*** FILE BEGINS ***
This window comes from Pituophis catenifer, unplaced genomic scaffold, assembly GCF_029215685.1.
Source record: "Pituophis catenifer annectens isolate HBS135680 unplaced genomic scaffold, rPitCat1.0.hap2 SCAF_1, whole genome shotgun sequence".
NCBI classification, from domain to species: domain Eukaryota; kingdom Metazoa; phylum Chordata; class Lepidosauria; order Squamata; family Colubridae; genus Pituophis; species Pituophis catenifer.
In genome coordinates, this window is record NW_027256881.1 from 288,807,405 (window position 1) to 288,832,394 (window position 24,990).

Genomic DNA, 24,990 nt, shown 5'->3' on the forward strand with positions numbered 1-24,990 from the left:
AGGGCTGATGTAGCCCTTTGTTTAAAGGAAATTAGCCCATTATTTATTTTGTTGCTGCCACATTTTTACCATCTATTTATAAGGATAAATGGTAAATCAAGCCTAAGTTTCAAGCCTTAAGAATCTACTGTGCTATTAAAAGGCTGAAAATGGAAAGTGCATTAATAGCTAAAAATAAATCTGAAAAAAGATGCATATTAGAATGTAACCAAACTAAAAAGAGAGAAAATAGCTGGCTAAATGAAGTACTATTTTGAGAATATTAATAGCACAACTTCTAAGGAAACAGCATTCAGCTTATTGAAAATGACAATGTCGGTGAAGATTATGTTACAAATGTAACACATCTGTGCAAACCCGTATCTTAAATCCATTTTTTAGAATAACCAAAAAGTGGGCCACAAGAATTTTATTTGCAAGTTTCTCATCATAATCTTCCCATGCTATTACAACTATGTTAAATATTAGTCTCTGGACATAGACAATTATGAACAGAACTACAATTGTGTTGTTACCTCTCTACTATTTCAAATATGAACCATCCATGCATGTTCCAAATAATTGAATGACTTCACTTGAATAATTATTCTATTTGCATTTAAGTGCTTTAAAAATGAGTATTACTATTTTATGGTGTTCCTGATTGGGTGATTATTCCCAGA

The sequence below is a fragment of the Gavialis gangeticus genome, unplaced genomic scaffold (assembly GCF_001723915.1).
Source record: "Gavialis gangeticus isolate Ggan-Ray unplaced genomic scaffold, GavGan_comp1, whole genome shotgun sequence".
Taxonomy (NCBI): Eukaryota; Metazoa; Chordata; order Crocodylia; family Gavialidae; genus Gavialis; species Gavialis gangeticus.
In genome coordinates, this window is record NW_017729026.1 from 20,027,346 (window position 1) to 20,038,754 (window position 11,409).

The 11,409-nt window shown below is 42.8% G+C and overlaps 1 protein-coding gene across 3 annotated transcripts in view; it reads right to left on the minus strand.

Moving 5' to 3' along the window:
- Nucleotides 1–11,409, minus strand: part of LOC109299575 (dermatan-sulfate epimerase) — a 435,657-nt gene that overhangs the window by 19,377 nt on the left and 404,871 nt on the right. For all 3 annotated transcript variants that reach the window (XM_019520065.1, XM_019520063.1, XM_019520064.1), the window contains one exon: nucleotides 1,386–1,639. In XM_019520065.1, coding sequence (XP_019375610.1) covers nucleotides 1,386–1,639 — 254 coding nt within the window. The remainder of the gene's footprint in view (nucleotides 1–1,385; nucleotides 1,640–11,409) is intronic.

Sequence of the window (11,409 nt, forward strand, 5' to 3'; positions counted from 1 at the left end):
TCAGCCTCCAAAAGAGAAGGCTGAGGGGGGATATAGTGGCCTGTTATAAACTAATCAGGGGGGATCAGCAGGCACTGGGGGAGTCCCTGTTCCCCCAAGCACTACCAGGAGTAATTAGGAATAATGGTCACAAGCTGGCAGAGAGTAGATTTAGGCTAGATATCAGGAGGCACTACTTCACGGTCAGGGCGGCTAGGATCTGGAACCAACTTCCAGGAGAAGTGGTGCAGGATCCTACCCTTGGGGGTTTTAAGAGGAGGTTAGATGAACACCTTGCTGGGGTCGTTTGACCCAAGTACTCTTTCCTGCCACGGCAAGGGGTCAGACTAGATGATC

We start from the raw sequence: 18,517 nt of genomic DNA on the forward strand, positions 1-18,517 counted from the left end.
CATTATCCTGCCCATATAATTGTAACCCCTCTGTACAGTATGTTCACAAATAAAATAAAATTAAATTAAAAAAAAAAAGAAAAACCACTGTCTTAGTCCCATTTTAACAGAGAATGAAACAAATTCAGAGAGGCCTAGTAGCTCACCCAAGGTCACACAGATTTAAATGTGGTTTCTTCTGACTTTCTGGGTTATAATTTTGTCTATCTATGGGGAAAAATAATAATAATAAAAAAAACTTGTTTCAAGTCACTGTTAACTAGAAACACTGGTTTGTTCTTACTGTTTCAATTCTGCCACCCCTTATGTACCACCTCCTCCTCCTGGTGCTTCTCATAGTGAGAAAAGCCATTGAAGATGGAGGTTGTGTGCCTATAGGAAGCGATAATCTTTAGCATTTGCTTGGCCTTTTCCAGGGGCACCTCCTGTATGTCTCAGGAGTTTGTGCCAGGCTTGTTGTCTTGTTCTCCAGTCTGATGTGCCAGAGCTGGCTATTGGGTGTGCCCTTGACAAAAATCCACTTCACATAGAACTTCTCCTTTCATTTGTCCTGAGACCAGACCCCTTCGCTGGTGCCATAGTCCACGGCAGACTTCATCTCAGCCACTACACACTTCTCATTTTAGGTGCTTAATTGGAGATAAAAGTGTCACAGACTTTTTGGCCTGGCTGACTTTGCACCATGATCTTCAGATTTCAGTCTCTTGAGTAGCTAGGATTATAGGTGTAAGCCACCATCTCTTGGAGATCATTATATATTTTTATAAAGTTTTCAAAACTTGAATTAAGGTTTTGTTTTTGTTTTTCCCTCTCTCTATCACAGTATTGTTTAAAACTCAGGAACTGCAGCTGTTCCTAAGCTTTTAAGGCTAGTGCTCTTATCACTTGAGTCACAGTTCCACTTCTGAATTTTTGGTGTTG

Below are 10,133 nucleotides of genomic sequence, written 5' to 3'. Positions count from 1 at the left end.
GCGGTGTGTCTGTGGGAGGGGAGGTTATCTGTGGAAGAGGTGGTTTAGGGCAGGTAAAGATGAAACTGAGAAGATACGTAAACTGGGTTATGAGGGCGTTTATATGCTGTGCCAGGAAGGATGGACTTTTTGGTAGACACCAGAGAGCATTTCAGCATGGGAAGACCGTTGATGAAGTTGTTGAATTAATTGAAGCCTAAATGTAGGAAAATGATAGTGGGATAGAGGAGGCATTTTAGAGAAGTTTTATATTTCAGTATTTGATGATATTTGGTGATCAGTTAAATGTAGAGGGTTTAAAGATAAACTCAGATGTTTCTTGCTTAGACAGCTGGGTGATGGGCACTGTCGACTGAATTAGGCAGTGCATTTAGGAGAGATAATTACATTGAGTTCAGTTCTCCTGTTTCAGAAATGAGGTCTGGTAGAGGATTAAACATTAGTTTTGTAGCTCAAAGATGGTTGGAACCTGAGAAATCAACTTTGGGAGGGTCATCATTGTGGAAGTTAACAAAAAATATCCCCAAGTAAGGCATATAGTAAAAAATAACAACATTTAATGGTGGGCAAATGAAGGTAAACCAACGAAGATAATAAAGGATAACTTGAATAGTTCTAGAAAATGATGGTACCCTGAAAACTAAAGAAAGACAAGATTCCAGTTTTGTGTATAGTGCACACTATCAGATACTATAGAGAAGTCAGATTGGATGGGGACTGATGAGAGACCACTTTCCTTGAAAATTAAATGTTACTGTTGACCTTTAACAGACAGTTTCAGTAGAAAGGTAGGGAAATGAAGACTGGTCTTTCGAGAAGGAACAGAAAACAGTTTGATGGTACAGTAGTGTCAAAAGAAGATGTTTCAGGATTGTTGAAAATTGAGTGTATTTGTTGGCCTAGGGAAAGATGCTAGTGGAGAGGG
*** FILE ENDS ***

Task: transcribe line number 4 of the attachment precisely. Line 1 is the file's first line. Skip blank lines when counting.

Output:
In genome coordinates, this window is record NW_027256881.1 from 288,807,405 (window position 1) to 288,832,394 (window position 24,990).